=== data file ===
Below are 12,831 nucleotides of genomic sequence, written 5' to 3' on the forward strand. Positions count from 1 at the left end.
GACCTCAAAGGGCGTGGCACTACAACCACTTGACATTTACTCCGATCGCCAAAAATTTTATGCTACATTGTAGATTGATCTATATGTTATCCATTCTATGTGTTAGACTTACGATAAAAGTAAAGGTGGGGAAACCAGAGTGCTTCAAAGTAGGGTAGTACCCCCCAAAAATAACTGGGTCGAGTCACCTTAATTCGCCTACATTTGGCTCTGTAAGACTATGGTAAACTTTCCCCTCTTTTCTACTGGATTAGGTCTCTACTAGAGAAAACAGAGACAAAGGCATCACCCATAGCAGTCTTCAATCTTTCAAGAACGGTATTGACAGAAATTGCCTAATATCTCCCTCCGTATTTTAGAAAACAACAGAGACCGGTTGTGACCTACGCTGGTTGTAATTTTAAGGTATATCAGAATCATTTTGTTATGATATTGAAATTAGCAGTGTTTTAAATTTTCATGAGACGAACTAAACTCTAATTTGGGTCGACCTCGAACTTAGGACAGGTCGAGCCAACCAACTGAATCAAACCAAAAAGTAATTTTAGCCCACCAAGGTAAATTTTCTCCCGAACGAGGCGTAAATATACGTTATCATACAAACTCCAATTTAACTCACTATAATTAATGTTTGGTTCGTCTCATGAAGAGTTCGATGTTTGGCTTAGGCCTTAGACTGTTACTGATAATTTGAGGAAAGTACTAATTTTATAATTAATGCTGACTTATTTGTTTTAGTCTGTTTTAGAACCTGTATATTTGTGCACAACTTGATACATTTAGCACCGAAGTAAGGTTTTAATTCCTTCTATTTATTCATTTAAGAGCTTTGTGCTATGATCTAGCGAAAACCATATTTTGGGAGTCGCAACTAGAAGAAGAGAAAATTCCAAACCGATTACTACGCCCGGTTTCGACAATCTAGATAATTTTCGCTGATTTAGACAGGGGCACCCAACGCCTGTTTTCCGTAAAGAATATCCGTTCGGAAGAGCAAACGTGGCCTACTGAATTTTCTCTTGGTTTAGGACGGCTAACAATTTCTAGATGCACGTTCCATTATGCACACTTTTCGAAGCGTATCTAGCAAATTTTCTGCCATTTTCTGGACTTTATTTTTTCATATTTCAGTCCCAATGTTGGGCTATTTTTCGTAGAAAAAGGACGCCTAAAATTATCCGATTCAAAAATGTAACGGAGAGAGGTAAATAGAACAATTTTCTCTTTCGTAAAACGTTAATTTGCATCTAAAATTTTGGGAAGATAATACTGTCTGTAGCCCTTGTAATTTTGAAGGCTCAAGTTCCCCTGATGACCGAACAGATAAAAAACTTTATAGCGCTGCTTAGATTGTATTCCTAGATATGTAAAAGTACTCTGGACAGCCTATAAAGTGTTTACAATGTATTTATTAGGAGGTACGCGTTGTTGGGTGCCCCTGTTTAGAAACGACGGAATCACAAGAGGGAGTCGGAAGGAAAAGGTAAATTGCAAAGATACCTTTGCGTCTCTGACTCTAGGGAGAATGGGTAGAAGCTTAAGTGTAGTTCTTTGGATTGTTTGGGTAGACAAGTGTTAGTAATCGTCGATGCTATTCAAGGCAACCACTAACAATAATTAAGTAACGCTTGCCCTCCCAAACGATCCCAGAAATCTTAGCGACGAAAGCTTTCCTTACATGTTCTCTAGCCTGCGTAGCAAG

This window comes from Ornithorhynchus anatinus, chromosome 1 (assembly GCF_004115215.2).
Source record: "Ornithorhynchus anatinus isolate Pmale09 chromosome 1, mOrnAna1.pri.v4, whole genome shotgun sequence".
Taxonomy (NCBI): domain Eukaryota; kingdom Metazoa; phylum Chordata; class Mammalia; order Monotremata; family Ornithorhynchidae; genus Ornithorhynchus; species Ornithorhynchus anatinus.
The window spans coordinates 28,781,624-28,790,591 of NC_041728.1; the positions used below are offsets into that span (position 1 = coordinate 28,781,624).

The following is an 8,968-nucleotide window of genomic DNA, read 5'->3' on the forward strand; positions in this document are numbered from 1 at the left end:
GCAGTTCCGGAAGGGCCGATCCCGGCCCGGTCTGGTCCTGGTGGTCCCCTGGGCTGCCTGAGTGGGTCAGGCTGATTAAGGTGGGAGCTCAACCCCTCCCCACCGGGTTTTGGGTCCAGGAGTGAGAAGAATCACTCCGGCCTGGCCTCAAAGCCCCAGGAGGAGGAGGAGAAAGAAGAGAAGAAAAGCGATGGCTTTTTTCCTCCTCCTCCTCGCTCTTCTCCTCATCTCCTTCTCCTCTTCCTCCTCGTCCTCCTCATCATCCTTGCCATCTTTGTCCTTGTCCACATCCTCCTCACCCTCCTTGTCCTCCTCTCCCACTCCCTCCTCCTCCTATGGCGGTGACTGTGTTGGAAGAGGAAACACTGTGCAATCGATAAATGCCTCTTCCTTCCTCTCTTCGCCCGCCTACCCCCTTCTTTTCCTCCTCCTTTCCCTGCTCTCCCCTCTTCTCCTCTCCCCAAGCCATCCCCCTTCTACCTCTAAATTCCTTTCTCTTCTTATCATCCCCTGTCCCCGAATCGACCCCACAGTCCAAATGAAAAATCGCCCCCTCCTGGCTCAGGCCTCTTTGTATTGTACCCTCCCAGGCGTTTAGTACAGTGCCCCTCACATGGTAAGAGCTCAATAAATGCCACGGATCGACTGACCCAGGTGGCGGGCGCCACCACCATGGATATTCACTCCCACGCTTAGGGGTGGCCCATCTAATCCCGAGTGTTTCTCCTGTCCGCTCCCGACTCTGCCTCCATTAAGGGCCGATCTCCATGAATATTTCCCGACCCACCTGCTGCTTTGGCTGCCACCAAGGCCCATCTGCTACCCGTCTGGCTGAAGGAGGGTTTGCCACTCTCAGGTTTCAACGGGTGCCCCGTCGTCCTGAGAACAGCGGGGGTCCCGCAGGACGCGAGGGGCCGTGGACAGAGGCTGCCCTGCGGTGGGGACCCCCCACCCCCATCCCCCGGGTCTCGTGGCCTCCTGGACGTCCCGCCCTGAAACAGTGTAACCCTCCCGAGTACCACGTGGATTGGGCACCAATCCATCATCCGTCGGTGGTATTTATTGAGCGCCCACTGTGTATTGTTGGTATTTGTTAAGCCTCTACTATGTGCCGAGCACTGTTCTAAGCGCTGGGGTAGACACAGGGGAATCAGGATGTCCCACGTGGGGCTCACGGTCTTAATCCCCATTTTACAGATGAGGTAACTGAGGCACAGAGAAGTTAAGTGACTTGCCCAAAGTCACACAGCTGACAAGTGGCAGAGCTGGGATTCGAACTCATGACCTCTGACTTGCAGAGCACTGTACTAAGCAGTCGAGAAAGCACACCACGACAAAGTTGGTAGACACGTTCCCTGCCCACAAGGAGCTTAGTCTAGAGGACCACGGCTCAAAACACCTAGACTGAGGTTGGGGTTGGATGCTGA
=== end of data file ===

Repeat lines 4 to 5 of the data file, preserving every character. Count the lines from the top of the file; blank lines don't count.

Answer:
Source record: "Ornithorhynchus anatinus isolate Pmale09 chromosome 1, mOrnAna1.pri.v4, whole genome shotgun sequence".
Taxonomy (NCBI): domain Eukaryota; kingdom Metazoa; phylum Chordata; class Mammalia; order Monotremata; family Ornithorhynchidae; genus Ornithorhynchus; species Ornithorhynchus anatinus.